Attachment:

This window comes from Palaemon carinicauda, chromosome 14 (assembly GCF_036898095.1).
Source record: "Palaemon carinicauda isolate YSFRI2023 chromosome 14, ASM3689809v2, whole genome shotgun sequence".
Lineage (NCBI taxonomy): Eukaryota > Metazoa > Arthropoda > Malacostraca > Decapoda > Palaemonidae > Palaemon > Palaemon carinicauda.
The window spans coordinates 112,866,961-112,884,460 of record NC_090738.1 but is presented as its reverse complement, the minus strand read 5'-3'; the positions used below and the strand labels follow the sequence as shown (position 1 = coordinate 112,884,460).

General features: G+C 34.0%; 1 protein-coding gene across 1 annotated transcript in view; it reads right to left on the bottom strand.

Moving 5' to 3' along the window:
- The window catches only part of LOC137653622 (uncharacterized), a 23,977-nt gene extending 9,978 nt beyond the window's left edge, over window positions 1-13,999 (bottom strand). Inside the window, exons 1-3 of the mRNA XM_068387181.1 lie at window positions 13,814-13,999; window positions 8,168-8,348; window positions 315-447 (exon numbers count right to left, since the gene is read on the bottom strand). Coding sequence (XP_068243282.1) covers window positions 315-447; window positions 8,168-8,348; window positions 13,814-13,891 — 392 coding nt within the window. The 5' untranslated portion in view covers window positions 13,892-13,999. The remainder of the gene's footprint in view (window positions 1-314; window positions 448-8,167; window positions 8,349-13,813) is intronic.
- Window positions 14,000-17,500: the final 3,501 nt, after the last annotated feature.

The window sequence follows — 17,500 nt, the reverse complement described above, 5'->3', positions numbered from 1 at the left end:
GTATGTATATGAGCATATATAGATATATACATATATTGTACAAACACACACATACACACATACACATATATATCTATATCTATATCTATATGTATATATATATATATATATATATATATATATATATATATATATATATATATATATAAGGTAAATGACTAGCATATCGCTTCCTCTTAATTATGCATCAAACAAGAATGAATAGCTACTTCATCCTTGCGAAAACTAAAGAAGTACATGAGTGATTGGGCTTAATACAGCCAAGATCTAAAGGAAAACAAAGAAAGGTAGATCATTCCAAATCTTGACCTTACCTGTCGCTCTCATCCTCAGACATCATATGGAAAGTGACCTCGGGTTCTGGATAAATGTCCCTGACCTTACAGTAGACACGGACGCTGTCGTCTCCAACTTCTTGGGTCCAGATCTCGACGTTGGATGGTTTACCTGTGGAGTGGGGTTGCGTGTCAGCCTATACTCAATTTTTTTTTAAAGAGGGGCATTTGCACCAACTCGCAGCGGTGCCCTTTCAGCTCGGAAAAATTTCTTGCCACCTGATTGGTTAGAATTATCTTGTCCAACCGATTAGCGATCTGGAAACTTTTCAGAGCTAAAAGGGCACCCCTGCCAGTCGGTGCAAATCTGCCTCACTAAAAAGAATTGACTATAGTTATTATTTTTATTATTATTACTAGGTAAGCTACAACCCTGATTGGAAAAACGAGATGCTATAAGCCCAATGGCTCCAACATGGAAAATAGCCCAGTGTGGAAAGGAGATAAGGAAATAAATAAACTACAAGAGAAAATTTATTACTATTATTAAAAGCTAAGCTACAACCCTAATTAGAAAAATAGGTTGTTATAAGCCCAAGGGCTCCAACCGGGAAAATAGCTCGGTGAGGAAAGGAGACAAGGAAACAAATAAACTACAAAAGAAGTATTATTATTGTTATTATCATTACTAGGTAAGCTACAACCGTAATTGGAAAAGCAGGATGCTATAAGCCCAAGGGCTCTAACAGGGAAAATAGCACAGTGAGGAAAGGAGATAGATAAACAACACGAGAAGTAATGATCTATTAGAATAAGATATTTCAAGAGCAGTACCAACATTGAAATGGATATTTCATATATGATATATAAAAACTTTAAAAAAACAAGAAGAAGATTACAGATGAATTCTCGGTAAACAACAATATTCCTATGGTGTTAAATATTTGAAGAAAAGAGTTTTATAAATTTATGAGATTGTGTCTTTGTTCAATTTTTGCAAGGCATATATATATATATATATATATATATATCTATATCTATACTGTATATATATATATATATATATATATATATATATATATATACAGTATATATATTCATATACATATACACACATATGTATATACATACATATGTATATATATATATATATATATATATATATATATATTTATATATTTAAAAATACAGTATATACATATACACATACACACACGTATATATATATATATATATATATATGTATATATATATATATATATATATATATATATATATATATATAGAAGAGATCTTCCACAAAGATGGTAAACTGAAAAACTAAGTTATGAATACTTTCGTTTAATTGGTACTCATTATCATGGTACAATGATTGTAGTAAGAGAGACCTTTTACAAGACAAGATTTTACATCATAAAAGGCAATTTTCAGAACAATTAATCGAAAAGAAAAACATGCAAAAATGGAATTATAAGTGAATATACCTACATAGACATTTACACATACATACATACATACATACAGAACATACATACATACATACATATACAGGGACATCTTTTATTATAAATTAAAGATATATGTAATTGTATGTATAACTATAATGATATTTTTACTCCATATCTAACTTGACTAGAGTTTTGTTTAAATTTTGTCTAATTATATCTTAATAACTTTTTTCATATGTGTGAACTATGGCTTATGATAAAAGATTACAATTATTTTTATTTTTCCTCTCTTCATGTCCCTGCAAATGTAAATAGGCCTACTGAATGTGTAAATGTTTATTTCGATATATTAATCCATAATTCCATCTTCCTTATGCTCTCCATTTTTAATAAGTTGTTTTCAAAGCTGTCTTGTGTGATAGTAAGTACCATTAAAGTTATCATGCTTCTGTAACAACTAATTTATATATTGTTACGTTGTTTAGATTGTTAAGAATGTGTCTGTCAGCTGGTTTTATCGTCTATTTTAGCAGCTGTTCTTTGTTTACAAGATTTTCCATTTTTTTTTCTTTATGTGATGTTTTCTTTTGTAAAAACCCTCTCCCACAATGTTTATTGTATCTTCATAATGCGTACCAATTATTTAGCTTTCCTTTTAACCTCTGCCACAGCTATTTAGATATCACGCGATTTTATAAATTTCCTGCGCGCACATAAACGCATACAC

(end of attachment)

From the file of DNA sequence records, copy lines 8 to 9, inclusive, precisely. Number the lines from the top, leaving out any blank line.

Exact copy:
- Window positions 14,000-17,500: the final 3,501 nt, after the last annotated feature.

The window sequence follows — 17,500 nt, the reverse complement described above, 5'->3', positions numbered from 1 at the left end: